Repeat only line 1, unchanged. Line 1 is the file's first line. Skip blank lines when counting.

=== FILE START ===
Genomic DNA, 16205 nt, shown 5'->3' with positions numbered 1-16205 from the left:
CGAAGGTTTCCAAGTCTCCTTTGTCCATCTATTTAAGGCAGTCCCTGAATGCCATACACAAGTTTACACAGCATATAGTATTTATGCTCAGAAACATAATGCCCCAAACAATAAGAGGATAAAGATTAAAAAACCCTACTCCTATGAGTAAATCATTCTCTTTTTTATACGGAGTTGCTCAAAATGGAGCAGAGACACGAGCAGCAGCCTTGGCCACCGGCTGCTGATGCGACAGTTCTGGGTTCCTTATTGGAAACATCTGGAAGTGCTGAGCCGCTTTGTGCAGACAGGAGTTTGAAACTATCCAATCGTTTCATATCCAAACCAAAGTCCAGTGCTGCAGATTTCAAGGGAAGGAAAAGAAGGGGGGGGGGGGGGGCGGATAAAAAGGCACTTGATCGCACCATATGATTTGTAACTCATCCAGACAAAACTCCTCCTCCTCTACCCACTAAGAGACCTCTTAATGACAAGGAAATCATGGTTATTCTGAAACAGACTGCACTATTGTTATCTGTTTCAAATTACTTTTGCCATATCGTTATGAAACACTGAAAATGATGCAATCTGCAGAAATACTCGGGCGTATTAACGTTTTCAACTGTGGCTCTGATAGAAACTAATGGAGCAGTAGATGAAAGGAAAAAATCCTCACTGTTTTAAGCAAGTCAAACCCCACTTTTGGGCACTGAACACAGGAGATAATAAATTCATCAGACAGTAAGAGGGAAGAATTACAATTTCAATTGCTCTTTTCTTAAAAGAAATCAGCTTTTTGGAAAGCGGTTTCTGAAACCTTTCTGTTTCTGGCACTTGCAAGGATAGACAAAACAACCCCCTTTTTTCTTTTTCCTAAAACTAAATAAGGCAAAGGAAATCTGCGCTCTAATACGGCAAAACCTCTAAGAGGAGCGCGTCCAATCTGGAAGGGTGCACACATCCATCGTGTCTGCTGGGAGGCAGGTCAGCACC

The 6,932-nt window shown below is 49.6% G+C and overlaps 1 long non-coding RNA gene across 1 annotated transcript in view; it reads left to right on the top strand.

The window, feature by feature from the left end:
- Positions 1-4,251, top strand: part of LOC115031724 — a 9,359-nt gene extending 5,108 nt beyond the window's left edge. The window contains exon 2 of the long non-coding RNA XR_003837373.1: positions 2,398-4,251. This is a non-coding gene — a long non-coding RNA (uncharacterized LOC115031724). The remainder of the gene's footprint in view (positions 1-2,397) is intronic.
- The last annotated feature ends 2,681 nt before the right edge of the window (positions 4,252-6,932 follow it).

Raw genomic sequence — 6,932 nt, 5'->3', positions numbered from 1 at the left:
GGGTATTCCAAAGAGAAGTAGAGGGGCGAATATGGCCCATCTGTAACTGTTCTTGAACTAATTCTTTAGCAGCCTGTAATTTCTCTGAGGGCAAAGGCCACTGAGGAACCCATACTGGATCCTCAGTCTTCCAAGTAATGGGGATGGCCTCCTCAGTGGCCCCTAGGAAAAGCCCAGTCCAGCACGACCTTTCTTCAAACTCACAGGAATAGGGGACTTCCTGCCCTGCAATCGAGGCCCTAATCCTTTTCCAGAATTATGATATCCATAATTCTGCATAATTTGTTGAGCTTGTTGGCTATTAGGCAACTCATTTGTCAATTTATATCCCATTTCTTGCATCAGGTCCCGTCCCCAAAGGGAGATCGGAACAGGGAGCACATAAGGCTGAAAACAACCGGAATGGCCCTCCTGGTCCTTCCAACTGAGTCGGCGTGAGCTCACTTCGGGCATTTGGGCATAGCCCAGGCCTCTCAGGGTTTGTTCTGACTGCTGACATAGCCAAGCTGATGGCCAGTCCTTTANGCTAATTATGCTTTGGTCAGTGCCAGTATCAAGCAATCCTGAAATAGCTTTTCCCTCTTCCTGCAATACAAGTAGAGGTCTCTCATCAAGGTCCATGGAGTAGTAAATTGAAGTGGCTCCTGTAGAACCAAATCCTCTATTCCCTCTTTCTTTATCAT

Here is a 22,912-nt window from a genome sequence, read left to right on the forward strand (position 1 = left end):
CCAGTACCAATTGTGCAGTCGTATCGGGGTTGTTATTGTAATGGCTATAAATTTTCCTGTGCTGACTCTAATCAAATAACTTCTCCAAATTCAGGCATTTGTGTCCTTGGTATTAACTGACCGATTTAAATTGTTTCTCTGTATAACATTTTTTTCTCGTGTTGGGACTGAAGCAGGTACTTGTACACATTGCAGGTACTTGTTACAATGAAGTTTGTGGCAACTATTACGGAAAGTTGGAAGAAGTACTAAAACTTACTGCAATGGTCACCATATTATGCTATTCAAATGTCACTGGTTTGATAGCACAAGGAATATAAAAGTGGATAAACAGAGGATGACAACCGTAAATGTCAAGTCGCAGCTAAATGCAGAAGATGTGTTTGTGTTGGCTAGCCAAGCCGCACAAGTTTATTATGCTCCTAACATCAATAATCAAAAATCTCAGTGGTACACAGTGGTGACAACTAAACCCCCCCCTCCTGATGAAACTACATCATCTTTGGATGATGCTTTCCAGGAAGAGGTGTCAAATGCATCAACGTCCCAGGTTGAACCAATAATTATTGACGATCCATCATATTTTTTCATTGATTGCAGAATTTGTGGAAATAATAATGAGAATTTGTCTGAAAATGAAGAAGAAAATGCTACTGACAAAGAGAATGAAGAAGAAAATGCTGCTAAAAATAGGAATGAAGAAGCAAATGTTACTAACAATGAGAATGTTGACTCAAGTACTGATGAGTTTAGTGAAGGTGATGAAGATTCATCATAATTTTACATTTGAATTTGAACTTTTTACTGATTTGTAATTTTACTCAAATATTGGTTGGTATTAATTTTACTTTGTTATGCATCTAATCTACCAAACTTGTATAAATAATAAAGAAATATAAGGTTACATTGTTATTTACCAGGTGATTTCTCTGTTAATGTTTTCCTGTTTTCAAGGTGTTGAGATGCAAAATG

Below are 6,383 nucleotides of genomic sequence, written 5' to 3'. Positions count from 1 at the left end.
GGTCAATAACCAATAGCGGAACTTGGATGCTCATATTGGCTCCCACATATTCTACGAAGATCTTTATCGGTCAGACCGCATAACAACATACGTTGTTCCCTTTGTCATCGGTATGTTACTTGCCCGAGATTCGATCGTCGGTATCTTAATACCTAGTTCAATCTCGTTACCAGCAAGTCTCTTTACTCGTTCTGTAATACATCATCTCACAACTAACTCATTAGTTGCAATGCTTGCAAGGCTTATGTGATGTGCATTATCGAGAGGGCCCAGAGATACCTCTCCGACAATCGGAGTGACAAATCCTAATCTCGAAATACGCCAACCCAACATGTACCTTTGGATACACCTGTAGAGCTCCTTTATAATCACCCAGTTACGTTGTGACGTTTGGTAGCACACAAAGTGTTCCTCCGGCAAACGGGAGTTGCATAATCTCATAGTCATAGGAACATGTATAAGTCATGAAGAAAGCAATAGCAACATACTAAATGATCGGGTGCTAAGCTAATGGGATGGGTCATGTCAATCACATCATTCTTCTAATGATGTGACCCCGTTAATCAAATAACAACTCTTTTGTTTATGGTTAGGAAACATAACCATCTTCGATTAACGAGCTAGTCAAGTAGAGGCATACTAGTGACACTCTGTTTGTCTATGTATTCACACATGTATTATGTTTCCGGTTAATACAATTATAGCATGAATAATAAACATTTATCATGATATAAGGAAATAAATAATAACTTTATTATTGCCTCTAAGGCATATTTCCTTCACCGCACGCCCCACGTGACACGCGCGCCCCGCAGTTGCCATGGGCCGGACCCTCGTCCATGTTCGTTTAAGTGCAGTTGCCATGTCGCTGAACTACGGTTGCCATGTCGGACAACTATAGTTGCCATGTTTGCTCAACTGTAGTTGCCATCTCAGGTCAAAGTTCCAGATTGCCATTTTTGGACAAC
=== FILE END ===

Genomic DNA, 16205 nt, shown 5'->3' with positions numbered 1-16205 from the left: